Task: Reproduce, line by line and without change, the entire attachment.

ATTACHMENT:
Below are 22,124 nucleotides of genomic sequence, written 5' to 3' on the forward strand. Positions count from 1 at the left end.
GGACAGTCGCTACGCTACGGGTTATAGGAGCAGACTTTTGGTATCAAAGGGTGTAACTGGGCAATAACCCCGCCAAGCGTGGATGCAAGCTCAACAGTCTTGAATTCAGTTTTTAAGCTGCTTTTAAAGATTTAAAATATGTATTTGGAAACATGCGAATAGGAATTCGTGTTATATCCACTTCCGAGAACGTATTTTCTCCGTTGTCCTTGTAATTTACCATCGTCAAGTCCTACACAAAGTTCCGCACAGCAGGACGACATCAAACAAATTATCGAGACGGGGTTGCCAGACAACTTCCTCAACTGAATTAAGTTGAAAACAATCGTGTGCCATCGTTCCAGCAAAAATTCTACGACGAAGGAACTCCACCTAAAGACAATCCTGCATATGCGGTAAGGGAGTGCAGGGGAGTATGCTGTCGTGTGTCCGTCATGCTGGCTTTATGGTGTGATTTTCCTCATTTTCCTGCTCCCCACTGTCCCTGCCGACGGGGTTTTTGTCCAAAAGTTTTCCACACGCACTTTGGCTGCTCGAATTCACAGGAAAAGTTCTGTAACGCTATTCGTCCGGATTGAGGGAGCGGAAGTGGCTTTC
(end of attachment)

Below are 22,124 nucleotides of genomic sequence, written 5' to 3' on the forward strand. Positions count from 1 at the left end.
GGACAGTCGCTACGCTACGGGTTATAGGAGCAGACTTTTGGTATCAAAGGGTGTAACTGGGCAATAACCCCGCCAAGCGTGGATGCAAGCTCAACAGTCTTGAATTCAGTTTTTAAGCTGCTTTTAAAGATTTAAAATATGTATTTGGAAACATGCGAATAGGAATTCGTGTTATATCCACTTCCGAGAACGTATTTTCTCCGTTGTCCTTGTAATTTACCATCGTCAAGTCCTACACAAAGTTCCGCACAGCAGGACGACATCAAACAAATTATCGAGACGGGGTTGCCAGACAACTTCCTCAACTGAATTAAGTTGAAAACAATCGTGTGCCATCGTTCCAGCAAAAATTCTACGACGAAGGAACTCCACCTAAAGACAATCCTGCATATGCGGTAAGGGAGTGCAGGGGAGTATGCTGTCGTGTGTCCGTCATGCTGGCTTTATGGTGTGATTTTCCTCATTTTCCTGCTCCCCACTGTCCCTGCCGACGGGGTTTTTGTCCAAAAGTTTTCCACACGCACTTTGGCTGCTCGAATTCACAGGAAAAGTTCTGTAACGCTATTCGTCCGGATTGAGGGAGCGGAAGTGGCTTTC